Pierre Poilievre promises to quash Bank of Canada's foray into digital currency
Conservative leadership contender wants to audit central bank
Conservative leadership contender Pierre Poilievre promised Thursday he'd spike the Bank of Canada's proposal to offer a digital currency, saying this sort of financial instrument should be left to the private sector.
Poilievre has emerged as a fierce critic of Canada's central bank. He's tried to link decades-high inflation to its COVID-era policy of quantitative easing and recently slammed the institution as "financially illiterate."
Poilievre said that a government led by him would extend the auditor general's authority to include the Bank of Canada and push for a review of its pandemic policies.
"Justin Trudeau has threatened the Bank of Canada's independence with a half-trillion dollars of deficits that required the central bank to print money and cause inflation," Poilievre said.
"That's 'Justinflation,'" he said, using his gag name for inflation rates under the Liberal government. "I will end it, by restoring central bank independence, mandating an independent audit of all the money printing and stopping the risky central bank digital currency."
State-backed crypto akin to nationalization, Poilievre campaign says
Poilievre is a big proponent of cryptocurrencies such as bitcoin. He has suggested that Canadians can "opt out" of inflation by pouring money into these investments, and he doesn't want the Bank of Canada to offer a competing product.
Bitcoin has had a volatile run in recent months as central banks have increased interest rates to tackle pandemic-driven inflation, making speculative investments less attractive. The price of bitcoin has dropped some 40 per cent since its November 2021 high.
Central banks around the world are concerned that the explosive growth of bitcoin could destabilize the existing financial system.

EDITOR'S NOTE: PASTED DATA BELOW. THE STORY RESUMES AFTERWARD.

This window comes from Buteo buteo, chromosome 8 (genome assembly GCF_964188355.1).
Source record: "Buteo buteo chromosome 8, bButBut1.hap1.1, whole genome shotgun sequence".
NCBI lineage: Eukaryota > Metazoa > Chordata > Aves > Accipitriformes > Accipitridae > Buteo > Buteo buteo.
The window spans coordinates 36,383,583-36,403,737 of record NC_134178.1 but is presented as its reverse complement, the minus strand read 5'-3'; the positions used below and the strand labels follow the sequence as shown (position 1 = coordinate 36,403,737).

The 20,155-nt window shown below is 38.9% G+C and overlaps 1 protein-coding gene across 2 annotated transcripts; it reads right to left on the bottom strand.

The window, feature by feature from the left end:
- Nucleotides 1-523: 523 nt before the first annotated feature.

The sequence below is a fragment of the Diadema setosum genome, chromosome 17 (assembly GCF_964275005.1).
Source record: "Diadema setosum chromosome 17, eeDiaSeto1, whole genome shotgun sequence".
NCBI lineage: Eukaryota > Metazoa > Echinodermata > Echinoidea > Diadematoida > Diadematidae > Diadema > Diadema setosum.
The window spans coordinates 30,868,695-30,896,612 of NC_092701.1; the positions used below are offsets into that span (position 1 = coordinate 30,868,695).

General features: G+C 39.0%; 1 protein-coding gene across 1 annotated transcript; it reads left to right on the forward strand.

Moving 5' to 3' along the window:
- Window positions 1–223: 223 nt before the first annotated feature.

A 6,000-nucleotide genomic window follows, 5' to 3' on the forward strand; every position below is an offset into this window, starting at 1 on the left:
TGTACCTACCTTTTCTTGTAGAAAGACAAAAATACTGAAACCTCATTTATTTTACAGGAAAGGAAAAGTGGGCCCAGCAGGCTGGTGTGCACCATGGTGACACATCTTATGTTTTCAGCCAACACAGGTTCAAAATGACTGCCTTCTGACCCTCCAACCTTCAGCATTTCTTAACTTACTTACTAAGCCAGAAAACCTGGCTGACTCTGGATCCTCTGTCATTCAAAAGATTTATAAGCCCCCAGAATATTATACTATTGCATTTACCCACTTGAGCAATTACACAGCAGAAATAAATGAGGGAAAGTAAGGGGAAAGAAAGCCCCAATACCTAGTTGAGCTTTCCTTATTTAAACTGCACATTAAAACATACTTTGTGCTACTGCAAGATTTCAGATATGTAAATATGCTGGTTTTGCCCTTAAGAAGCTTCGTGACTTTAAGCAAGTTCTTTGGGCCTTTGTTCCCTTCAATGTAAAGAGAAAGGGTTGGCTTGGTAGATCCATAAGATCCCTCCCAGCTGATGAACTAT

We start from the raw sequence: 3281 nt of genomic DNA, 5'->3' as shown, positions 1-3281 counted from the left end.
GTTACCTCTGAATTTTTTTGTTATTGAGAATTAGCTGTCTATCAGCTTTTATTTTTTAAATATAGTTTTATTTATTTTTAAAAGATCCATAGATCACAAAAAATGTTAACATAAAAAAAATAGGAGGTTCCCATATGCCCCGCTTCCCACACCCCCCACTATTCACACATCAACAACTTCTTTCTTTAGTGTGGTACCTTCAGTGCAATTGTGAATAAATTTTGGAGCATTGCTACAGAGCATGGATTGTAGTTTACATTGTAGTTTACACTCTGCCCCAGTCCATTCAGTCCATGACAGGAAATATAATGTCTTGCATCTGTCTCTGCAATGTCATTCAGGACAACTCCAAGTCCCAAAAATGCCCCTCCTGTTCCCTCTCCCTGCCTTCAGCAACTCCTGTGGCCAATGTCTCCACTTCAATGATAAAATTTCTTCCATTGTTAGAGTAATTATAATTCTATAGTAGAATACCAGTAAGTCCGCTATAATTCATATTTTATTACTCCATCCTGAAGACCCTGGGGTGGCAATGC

In this environment, the Bank of Canada has been studying the viability of creating its own digital currency — digital tokens, similar to cryptocurrency, that would be pegged to the value of the Canadian dollar.
The Bank of Canada is not alone. A number of central banks are proposing government-backed digital currencies that would be issued and regulated by the country's monetary authority — a product that could offer the convenience of crypto with the full faith and backing of the governments that issued them.
Carolyn Rogers, the senior deputy governor of the Bank of Canada, told MPs on the Commons finance committee Monday that the central bank is in the "development stage" of its digital currency, though a decision on whether to press ahead will ultimately lie with the federal government.
"We view our job as to be ready, to have done the work ahead of time, so that if we decide that a central bank digital currency is something that would benefit Canadians, that we're ready to provide it," Rogers said.
LISTEN | The Front Burner podcast looks at the momentum behind the Poilievre campaign:
Speaking to reporters outside the Bank of Canada headquarters in Ottawa Thursday, Poilievre said a digital currency would put the central bank in competition with commercial banks as Canadians could park their deposits with the government-run institution.
According to a policy backgrounder supplied to reporters, the Poilievre campaign is concerned that a push to "nationalize" deposits would lead to "politicized banking."